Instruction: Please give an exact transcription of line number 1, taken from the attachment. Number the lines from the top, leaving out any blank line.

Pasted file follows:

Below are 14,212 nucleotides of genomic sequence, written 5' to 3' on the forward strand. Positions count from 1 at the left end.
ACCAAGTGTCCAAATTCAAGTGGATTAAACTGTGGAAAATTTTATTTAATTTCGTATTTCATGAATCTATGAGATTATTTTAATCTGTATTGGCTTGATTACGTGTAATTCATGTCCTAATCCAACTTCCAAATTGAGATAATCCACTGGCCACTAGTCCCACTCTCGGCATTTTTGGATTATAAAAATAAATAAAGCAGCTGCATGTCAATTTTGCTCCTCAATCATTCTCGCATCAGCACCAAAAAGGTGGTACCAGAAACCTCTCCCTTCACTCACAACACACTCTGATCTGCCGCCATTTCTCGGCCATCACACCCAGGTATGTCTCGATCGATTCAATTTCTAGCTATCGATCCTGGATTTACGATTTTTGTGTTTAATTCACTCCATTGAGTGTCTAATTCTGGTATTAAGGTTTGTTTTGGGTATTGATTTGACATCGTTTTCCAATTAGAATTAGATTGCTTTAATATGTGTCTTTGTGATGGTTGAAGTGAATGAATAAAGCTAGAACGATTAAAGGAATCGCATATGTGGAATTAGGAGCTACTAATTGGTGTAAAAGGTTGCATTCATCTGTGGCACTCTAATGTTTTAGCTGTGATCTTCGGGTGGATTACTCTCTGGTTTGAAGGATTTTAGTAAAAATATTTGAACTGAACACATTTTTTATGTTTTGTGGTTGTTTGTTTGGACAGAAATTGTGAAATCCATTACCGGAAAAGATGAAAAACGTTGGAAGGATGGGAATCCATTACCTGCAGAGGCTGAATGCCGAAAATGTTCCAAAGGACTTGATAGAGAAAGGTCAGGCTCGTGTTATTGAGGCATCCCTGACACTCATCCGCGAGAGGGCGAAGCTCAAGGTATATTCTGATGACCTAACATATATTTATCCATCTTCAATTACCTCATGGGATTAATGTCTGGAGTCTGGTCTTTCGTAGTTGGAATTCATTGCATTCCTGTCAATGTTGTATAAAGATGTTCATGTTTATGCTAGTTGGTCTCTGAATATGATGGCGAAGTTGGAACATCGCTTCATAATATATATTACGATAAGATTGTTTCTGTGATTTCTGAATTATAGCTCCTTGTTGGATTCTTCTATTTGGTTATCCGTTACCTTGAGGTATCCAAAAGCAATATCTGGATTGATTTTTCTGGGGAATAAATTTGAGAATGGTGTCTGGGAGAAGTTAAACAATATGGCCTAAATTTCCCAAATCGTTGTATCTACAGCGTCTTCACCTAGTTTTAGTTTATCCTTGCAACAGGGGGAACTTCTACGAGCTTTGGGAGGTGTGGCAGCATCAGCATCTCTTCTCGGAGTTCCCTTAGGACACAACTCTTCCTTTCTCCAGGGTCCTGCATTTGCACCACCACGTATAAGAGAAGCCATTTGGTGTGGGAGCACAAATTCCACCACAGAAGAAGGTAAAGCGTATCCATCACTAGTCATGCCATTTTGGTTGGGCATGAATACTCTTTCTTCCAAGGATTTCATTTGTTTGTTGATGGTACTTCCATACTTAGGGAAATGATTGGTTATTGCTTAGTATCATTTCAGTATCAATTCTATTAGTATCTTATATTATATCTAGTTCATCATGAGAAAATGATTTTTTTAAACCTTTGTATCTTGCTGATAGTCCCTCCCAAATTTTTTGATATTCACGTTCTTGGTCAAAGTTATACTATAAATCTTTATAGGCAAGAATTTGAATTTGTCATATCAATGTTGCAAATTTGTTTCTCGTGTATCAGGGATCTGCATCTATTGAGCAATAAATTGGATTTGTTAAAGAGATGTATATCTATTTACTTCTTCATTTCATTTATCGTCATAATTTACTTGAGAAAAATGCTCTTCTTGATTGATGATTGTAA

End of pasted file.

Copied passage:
Below are 14,212 nucleotides of genomic sequence, written 5' to 3' on the forward strand. Positions count from 1 at the left end.